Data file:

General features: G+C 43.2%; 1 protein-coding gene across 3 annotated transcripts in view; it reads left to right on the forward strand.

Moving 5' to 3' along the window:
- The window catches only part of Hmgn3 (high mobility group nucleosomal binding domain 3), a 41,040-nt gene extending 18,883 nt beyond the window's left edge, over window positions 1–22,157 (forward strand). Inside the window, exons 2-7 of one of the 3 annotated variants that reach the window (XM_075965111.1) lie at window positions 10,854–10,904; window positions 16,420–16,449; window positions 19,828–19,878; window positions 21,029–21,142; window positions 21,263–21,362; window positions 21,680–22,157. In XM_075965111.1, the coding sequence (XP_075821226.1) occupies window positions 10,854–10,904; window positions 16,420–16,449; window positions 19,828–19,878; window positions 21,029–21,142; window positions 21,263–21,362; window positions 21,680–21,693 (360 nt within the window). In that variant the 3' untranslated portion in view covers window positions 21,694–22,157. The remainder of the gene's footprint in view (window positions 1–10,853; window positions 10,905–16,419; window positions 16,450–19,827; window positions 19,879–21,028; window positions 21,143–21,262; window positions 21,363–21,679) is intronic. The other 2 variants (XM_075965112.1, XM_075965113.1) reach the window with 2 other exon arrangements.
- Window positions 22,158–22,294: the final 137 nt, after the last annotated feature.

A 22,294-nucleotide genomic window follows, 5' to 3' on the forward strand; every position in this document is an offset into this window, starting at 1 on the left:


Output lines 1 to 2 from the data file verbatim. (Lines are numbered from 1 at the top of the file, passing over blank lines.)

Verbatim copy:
General features: G+C 43.2%; 1 protein-coding gene across 3 annotated transcripts in view; it reads left to right on the forward strand.

Moving 5' to 3' along the window: